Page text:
Story Number: NNS140315-01Release Date: 3/15/2014 9:43:00 AM
By Mass Communication Specialist 2nd Class Greg House, USS Frank Cable Public Affairs
POLARIS POINT, Guam (NNS) -- The submarine tender USS Frank Cable (AS 40) upgraded its medical department's patient care medical records system from a local-only paper medical record system to the Theater Medical Information Program (TMIP) system, March 11.
TMIP allows Frank Cable's medical department to communicate their crew member's medical encounters to the DOD's electronic medical record system called AHLTA, the current electronic medical record storage system that communicates with all military treatment facilities worldwide and is an information source for the Veteran Administration's medical system.
This is a first in that Guam operational platforms can now share medical encounters with Naval Hospital Guam and all other military medical facilities, thus providing better care for all military members.
"The software tracks patient encounters more efficiently than other systems. This system makes it possible to track your progress fleet-wide," said Hospital Corpsman 3rd Class Sharron Tate, Frank Cable's petty officer in charge of training for the TMIP system.
Using TMIP can also act as a safeguard if something happens to a patient's medical record.
"Even if your paper medical record is lost, this system will retain the data about all previous visits," said Tate. "This will streamline medical treatment and make treatment information more accessible to other military providers."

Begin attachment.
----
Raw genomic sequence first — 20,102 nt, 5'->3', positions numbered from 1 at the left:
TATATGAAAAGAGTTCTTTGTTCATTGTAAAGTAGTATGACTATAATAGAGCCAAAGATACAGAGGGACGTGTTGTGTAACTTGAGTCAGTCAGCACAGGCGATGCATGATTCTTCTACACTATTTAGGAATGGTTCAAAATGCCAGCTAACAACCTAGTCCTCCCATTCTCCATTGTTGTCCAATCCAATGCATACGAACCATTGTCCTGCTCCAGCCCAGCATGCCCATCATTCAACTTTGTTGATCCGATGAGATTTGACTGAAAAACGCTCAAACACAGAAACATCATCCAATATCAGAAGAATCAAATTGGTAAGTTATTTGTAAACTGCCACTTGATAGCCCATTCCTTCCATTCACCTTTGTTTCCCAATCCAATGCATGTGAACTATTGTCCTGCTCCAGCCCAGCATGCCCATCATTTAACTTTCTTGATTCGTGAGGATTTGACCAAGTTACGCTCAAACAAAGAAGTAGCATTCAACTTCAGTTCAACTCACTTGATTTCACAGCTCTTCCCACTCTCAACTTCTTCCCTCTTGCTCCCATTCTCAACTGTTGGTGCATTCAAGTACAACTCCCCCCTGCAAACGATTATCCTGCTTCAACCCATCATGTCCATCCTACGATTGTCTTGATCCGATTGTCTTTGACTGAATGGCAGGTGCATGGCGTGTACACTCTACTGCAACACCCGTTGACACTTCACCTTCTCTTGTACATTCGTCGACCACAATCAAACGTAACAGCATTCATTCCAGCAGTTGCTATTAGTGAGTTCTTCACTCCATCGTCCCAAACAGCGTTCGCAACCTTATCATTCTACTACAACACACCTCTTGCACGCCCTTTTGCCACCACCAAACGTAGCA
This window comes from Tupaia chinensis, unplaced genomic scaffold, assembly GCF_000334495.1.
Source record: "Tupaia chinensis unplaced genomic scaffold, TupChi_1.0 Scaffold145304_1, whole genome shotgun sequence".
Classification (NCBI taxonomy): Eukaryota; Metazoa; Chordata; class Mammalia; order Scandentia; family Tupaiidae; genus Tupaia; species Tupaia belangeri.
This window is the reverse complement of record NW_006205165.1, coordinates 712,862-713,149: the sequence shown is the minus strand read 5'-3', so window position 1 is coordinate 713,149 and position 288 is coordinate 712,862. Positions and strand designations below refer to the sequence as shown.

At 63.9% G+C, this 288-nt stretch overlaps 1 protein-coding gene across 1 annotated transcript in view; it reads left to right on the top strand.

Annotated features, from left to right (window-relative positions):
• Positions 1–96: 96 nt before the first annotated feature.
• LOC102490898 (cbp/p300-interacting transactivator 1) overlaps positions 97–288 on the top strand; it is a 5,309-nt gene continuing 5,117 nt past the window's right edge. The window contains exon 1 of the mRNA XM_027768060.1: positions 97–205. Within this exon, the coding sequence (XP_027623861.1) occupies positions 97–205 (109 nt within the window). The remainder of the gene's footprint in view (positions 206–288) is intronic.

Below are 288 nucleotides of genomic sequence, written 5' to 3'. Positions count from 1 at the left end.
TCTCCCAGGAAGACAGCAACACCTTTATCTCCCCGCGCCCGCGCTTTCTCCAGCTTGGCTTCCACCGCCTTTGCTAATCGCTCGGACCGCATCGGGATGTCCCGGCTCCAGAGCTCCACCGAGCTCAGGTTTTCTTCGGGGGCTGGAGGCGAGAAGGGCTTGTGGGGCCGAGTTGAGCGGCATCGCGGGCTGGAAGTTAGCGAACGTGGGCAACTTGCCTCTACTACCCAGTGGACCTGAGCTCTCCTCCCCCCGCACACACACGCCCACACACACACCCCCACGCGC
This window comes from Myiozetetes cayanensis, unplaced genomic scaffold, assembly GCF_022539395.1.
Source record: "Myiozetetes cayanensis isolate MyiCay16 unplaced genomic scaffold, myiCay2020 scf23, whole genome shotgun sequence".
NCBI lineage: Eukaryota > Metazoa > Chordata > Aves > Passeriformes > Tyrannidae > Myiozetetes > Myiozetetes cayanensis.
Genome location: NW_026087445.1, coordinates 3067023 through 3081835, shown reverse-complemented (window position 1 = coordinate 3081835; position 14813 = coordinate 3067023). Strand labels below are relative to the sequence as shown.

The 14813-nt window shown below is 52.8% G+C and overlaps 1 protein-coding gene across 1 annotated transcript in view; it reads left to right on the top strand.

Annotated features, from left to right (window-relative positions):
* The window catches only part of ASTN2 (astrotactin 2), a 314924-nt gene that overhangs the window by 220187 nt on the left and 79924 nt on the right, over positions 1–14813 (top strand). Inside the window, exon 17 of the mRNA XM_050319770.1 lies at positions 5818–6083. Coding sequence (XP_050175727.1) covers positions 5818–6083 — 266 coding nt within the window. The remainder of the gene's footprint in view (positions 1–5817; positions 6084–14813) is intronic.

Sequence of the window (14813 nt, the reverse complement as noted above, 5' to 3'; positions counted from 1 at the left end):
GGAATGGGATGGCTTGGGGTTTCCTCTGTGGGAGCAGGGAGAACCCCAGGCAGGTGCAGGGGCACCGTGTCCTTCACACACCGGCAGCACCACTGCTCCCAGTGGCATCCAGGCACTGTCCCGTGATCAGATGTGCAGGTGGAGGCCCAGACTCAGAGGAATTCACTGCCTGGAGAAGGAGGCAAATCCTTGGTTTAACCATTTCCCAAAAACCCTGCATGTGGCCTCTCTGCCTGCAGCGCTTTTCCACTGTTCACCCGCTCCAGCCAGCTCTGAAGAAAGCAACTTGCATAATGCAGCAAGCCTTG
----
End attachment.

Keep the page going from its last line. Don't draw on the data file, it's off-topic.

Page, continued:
Patients are not the only ones reaping the benefits of having this program installed on Frank Cable.
"Our staff will greatly benefit from utilizing the TMIP program by allowing us to use the same program that other military hospitals and operational units are currently using," said Tate. "We all can communicate on the same system allowing for maximum treatment services for all of our armed forces."
Frank Cable also recently established a link into AHLTA as an actual clinic, with assistance from Naval Hospital Guam. This capability is used while in port. The next planned phase of bringing the electronic medical record systems to the waterfront, now that Frank Cable was able to demonstrate operational success, will be to establish both AHLTA and TMIP clinics for all associated platforms with medical assets.
Frank Cable, forward-deployed to the island of Guam, conducts maintenance and support of submarines and surface vessels deployed in the U.S. 7th Fleet area of responsibility.